$50,000 challenge issued by anonymous donor for basketball

April 13, 2015

Jonathan Toman
jtoman@uccs.edu

The pockets of UCCS basketball may soon get a lot deeper.

An anonymous donor will contribute $50,000 to the UCCS basketball programs if 500 people make a donation to the UCCS Basketball Booster Club. The money, if the challenge is completed, will be used for scholarships for athletes and will be divided evenly between the two programs.

As of April 6, over $4,200 had been donated as part of the program, with over 50 donors, according to Beau Kelly, program manager for University Development. The challenge has to be completed by May 8 for the $50,000 donation to be made.

Any donation amount will count, though each donation is tied to a unique email address.

The announcement comes less than a month after both Mountain Lion programs finished their best respective seasons in school history, with both making the NCAA Tournament as a member of the south-central region.

“When you’re fundraising in athletics, you have to strike while the iron’s hot,” said athletic director Steve Kirkham. “That’s pretty much what we’re doing.”

“Basketball, whether you agree with it or not, is the moving force.”

The historic seasons had an impact on the anonymous donor, said Kelly.

“I think for donors, they look at that,” he said. “[This donor] really wanted to step up and make an impact, and wants to get them to the next level.”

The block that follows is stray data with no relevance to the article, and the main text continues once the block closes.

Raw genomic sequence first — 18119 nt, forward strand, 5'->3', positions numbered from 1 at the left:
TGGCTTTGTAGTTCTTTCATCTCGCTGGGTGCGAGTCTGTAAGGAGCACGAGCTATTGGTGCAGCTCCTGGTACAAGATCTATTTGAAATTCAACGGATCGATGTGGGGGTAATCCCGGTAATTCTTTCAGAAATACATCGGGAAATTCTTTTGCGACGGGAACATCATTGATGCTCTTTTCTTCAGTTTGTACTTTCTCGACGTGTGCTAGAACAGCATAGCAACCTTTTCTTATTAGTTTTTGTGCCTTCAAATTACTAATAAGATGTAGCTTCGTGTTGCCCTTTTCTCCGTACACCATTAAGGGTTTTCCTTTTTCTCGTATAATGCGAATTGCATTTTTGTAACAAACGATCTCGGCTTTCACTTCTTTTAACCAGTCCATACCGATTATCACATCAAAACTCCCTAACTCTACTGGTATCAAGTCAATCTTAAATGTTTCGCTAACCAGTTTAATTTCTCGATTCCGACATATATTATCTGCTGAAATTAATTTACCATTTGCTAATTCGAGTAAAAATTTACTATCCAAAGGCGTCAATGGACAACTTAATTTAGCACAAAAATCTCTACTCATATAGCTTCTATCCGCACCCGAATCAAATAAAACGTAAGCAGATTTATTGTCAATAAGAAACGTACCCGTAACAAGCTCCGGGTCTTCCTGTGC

“It’s unprecedented,” Kelly said. “500 donors would be significant.”

Kelly said that students, especially those who attend away games as fans, are a potential source for the challenge. He wants to involve students by asking them to take photos of themselves after donating and post them to social media using #500for50K.

Kirkham said that the donation, if accomplished, would allow the athletic department to spend the funding they receive in other programs.

The money could help two basketball programs that overachieved with their operating budget. Based on Equity in Athletics Disclosure Act reports given to the U.S. Department of Education from schools, UCCS was one of the less-funded programs to make the NCAA tournament from the south-central region.

Of the eight teams from the south-central region that made the NCAA tournament, the men’s basketball team had the lowest reported operating budget at $316,926. The two other RMAC teams, Metro and Mines, and the top seed in the region, Tarleton State (which defeated UCCS) averaged a budget of $643,571.

On the women’s side, UCCS had the second lowest reported budget at $318,762. The team that beat UCCS, West Texas A&M, had a $737,987 budget. Colorado Mesa, Christian and CSUPueblo, the other RMAC teams that qualified, averaged a $348,659 budget.

Another aspect for the challenge is the Ent Mountain Lion Booster Club, whose goal is to support UCCS athletics. Kelly explained the boosters can donate at a higher level than students and get the information out to their peers.

The club currently has 60 members, a number Kelly wants to double or triple as the system is revamped with different levels of donors and different perks for becoming a member. The updated system will be up over the summer and kicked-off in the fall.

Currently, Ent matches any qualifying donation made, up to $50,000 annually.

Kelly wants the challenge to help spur support to be “broad based and develop a culture of support for athletic programs.”

Donations can be made at gomountainlions.com/challenge. Updates on the progress of the challenge will be made through the social media for both teams, as well as the athletic department.